CrimeTracker 10 Finds Trends In Central Ohio Car Break-In Reports

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It's an everyday problem in every city - car break-ins.

According to the FBI, thieves broke into more than 1.2 million cars last year in the United States. That's 146 cars per hour and 2.4 cars per minute.

"They got my gym bag that had my sweaty sports bra and my stinky gym shoes in it," says Marissa Cantrell of North Columbus, who found a window on her sport utility vehicle smashed to pieces parked just outside her apartment complex along Busch Blvd. in September. "That's all they took."

Most police agencies from around central Ohio say theft from automobiles is their number one crime.  Some police departments consider theft from autos "public enemy #1."

"Well, it is, It's a tough problem to stamp out," says Police Chief Heinz von Eckartsberg with the Dublin Police Department.  "We choose a variety of methods - education, prevention, and enforcement, is how we attack it."

Von Eckartsberg says parking lots at shopping centers, office buildings, and apartments are where Dublin police officers respond to the most.

"I can tell you that right now, the most common days of the week for thefts from vehicles are Mondays and Fridays," says von Eckartsberg.

In fact, Monday came back as the most reported day of the week in many other metro cities. CrimeTracker 10 analyzed theft reports going back a year and found Westerville, Gahanna, Columbus, Genoa Township, and the Franklin County sheriff's office all reporting Monday being the highest day.  Some experts say it's because people choose to wait until after the weekend to file police reports.  Others say, when you go back to work Monday, criminals do to.

Chief von Eckartsberg says it takes just a matter of seconds for thieves to break a window.

"There's people out there that will go by and they are looking in those cars actively for valuables and if they see them," he says.

Police say the hours of break-ins depend on the city's makeup, with more residential thefts happening while you sleep and thefts at business parking lots while you work.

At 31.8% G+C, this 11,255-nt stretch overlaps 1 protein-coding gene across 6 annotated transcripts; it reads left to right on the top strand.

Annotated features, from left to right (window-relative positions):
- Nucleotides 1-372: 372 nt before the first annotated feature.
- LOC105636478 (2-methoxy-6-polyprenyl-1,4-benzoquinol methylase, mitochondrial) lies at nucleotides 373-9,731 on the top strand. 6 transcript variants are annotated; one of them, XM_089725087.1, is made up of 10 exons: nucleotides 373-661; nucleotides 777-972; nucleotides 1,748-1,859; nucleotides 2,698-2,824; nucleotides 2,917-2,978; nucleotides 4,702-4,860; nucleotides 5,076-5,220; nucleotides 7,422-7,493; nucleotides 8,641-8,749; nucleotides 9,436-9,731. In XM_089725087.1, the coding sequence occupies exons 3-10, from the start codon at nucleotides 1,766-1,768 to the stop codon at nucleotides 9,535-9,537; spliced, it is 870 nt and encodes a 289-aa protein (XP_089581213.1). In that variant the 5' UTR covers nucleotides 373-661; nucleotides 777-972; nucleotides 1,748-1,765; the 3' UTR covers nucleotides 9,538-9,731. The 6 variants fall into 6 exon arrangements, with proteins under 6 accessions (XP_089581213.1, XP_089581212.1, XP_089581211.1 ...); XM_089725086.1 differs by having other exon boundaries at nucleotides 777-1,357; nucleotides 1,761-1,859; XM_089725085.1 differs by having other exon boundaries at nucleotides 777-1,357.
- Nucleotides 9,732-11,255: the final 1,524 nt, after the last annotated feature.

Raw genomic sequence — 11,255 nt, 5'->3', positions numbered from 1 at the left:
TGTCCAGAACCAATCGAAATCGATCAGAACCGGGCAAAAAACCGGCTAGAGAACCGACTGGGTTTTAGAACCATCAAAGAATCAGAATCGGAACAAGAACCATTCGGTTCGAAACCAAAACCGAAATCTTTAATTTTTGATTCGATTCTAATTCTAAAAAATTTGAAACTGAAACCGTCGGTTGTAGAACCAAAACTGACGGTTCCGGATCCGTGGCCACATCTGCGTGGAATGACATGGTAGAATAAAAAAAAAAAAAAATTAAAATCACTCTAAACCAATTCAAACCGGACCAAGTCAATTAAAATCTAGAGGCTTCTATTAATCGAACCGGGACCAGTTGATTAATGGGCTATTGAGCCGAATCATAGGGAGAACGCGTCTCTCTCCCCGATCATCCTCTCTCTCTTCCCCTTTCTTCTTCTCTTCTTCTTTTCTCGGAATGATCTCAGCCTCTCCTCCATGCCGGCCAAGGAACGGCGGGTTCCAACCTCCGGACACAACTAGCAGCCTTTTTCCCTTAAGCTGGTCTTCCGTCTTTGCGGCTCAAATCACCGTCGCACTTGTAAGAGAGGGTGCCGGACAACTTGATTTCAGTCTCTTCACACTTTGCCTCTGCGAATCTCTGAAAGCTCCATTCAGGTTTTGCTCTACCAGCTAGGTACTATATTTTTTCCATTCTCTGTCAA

But some of the statistics reveal eye-opening trends:  

In Worthington police say they see many car break ins start after 8 p.m.
All but one of Powell's break-ins took place at night as well.
And while most residential break ins happen overnight, Franklin County Sheriff's office took in reports between 9 a.m. to 1 p.m.
In Gahanna, police reports show the biggest spike at 3 p.m.
Grove City saw its peak hour at 6 in the evening.

Statistics aside, police in every city say car break-ins are simply a crime of opportunity.

"Now, it's not that people don't get it, because I think they do," says Chief von Eckartsberg.  "We all at times, think I can just run in to the store for ten minutes, and my stuff will be fine, but it's not that simple."

Crimetracker 10's analysis also showed two peak times for car break-ins: Summer months like July and August, and holiday times, such as December.

Zoo representatives say they have officers who patrol the parking lots along with security cameras.

Theft victims, like Marissa Cantrell, say the recent car break in coupled with recent shootings is prompting her to move to a safer place.

"I know the person that did it was looking for a quick and easy way to make a buck, but they didn't make a buck and they caused someone who works really hard for their living to have an added expense on top of massive other debt and bills," says Cantrell.

Click the links to see a more details version of some car break-in data provided to CrimeTracker 10.

This data is not inclusive of all central Ohio police agencies.